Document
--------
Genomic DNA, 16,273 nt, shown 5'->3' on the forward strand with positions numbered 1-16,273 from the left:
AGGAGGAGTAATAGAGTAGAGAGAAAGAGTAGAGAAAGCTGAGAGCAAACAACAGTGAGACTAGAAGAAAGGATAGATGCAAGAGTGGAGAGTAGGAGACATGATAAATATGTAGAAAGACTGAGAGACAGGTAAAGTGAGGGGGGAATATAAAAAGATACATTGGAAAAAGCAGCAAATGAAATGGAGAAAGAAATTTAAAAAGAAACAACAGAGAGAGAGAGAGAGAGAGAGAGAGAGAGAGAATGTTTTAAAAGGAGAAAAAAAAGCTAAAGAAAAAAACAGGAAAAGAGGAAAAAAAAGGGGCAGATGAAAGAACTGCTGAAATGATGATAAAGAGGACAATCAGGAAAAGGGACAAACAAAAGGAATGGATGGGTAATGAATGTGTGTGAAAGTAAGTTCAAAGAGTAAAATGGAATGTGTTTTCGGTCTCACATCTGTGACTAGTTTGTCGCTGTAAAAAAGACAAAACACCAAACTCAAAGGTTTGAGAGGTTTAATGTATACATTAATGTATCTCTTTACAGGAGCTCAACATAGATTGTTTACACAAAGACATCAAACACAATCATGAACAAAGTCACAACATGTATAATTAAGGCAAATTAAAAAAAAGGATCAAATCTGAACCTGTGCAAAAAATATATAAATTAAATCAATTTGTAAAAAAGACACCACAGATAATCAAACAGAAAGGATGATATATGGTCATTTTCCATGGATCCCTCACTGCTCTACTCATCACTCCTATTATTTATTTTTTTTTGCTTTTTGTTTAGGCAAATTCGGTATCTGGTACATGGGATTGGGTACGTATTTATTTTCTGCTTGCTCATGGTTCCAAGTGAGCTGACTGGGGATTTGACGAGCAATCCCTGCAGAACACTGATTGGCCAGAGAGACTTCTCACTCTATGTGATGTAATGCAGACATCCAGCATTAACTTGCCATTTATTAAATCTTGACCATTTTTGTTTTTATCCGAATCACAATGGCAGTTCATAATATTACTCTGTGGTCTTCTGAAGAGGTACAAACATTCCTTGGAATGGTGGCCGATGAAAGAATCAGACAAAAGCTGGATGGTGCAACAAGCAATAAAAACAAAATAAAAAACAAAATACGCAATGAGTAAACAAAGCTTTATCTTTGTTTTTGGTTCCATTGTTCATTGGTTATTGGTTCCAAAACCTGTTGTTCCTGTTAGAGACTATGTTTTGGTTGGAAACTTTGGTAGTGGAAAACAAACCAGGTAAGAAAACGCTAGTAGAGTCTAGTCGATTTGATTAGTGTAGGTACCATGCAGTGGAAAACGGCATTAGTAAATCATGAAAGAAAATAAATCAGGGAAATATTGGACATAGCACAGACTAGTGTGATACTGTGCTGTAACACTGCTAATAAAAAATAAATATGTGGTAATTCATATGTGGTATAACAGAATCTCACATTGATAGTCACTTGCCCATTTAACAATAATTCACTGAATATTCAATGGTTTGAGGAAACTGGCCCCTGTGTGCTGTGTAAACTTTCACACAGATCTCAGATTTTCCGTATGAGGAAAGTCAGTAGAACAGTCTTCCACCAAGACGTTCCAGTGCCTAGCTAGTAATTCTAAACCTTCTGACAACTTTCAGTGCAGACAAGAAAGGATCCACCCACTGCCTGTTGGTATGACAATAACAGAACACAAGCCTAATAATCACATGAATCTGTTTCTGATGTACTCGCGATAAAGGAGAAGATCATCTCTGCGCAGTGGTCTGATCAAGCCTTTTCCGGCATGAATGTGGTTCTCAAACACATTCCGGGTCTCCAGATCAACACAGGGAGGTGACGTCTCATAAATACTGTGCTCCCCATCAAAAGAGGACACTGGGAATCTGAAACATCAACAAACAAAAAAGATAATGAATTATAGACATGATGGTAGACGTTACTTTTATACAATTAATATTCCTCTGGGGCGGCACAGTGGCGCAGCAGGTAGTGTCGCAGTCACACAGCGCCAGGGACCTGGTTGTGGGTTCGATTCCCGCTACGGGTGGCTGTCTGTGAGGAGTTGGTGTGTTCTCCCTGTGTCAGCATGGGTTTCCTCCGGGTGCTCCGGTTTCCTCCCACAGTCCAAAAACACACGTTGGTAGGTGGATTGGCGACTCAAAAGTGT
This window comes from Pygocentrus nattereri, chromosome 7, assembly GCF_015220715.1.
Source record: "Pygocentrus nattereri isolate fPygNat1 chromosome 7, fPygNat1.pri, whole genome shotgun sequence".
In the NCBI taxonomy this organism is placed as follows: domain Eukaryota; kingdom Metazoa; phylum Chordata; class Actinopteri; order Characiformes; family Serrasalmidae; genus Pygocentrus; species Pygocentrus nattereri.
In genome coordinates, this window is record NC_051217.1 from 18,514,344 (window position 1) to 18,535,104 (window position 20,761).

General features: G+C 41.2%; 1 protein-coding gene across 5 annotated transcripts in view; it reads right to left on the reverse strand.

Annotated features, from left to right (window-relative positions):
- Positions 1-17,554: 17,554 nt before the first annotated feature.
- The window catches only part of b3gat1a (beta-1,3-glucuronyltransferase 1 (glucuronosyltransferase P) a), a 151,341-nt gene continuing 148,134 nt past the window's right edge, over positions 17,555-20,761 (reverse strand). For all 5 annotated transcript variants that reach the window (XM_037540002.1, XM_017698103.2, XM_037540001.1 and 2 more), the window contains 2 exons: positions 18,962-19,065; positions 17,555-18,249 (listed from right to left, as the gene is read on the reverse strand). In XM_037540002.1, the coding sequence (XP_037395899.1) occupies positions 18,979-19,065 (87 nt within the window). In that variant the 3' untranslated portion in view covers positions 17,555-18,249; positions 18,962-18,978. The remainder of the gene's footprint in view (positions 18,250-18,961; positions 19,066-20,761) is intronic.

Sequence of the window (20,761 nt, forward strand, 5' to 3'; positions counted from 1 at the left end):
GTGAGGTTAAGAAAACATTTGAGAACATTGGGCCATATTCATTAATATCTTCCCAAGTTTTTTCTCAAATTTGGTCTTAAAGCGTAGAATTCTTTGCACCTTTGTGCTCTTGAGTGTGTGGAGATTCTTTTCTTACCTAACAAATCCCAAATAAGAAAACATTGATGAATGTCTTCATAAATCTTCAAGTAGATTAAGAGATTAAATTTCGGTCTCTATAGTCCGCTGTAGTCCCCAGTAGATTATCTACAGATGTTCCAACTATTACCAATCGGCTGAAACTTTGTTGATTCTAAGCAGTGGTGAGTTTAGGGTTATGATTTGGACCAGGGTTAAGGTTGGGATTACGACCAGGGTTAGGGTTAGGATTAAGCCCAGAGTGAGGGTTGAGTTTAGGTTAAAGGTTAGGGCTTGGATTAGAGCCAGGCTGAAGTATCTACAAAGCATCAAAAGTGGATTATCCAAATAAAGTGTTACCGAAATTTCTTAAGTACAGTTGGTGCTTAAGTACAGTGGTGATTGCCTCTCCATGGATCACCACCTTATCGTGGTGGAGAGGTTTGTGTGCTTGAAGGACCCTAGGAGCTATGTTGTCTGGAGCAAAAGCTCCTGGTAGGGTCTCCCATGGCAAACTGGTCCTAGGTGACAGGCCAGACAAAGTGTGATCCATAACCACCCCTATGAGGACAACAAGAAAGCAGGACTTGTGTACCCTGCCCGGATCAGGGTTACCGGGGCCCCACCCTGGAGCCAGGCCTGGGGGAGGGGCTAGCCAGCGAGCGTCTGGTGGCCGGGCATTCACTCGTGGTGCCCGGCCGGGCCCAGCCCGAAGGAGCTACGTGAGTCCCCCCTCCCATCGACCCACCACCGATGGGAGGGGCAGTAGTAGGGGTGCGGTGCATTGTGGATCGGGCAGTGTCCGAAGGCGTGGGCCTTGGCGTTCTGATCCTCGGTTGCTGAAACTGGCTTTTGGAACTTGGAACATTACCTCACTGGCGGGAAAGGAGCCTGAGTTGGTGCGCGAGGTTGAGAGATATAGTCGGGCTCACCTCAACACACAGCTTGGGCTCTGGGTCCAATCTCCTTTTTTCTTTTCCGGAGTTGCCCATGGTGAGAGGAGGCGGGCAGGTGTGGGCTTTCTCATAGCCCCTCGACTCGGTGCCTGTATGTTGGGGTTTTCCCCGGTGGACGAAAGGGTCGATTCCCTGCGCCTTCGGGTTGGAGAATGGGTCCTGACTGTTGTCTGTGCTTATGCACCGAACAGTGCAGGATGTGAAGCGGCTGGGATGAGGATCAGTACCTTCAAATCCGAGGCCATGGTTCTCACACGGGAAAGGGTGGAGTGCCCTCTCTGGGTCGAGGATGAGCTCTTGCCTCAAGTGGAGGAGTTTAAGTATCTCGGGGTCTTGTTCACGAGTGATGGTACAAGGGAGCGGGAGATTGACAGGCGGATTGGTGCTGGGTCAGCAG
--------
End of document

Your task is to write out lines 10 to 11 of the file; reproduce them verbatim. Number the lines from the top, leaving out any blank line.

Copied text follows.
- The window catches only part of b3gat1a (beta-1,3-glucuronyltransferase 1 (glucuronosyltransferase P) a), a 151,341-nt gene continuing 148,134 nt past the window's right edge, over positions 17,555-20,761 (reverse strand). For all 5 annotated transcript variants that reach the window (XM_037540002.1, XM_017698103.2, XM_037540001.1 and 2 more), the window contains 2 exons: positions 18,962-19,065; positions 17,555-18,249 (listed from right to left, as the gene is read on the reverse strand). In XM_037540002.1, the coding sequence (XP_037395899.1) occupies positions 18,979-19,065 (87 nt within the window). In that variant the 3' untranslated portion in view covers positions 17,555-18,249; positions 18,962-18,978. The remainder of the gene's footprint in view (positions 18,250-18,961; positions 19,066-20,761) is intronic.

Sequence of the window (20,761 nt, forward strand, 5' to 3'; positions counted from 1 at the left end):